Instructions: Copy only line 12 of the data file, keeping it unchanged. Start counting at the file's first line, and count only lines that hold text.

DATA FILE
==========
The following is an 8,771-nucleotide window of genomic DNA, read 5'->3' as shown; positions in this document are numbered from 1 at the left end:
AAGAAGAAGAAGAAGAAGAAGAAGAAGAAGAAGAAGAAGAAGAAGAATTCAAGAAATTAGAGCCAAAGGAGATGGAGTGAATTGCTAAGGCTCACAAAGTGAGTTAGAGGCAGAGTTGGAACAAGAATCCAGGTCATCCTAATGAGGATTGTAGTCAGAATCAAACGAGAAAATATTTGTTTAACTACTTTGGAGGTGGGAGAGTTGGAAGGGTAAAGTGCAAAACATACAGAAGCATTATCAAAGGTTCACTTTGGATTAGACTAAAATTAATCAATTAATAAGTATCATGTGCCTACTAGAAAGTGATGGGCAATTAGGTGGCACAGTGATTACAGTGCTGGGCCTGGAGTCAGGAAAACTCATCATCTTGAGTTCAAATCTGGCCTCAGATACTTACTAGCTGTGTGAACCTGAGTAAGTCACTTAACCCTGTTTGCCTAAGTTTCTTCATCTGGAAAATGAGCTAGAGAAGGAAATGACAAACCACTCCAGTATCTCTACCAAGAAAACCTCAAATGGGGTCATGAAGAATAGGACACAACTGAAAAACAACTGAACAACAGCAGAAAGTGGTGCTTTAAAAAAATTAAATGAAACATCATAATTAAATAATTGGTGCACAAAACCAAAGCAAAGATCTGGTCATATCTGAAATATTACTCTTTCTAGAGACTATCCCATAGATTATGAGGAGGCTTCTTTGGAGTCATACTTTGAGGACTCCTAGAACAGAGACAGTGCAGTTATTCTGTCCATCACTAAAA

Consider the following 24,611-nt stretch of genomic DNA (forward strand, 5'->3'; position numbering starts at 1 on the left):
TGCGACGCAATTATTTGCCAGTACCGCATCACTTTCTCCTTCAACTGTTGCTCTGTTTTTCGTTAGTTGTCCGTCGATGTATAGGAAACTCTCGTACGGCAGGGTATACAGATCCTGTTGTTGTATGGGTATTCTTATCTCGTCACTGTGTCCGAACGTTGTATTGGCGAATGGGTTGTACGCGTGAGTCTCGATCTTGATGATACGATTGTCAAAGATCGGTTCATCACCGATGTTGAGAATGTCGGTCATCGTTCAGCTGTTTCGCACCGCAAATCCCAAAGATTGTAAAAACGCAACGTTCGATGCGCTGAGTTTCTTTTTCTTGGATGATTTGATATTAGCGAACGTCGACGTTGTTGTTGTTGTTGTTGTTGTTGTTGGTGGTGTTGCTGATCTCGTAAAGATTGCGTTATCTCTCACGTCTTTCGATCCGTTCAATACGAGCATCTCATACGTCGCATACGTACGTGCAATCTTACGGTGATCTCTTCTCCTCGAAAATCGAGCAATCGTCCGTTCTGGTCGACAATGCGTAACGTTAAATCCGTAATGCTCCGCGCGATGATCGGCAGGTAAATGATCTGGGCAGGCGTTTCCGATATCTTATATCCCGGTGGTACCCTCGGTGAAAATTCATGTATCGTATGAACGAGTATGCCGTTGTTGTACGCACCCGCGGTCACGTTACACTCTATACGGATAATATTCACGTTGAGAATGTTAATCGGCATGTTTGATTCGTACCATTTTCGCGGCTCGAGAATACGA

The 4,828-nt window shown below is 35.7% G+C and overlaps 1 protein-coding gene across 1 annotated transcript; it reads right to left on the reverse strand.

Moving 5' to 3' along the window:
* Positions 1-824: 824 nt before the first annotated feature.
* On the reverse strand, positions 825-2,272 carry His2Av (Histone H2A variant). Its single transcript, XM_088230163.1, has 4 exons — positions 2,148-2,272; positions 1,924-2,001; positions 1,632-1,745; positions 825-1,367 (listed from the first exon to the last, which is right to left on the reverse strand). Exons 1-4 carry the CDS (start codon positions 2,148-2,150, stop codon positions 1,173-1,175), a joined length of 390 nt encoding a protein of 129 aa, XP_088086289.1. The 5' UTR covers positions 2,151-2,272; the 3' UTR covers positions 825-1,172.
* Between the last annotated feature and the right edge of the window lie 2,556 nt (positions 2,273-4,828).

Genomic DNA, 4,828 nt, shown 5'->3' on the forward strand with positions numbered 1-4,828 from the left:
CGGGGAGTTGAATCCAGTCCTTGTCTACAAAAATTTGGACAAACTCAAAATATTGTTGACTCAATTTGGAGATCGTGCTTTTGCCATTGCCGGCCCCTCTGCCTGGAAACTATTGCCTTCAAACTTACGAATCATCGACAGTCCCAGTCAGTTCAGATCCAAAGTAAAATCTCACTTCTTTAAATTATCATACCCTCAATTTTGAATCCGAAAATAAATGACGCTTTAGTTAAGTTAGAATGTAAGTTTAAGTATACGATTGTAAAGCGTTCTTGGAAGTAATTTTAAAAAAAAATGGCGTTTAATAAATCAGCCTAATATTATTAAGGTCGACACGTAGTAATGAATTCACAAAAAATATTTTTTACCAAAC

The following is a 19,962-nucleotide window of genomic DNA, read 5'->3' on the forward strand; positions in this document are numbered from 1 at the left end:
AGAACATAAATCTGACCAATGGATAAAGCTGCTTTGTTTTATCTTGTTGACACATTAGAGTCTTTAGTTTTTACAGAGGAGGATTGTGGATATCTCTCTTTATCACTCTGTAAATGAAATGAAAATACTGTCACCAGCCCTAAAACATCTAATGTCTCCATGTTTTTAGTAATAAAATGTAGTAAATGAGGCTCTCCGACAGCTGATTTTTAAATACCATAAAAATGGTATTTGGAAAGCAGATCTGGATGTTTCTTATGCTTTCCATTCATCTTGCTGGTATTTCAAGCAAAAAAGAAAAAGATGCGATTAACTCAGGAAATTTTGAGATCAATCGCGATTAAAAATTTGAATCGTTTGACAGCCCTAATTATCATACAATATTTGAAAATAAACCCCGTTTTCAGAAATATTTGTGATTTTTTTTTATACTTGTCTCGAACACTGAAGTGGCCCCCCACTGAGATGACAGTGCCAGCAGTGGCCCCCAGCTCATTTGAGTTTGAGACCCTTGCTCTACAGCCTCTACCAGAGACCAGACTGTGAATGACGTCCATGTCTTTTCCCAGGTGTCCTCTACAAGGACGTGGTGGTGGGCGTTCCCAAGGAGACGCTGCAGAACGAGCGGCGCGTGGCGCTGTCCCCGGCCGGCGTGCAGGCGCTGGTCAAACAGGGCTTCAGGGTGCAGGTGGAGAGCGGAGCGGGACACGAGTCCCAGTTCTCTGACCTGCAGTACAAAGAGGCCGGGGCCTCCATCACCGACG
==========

The following is a 19,962-nucleotide window of genomic DNA, read 5'->3' on the forward strand; positions in this document are numbered from 1 at the left end: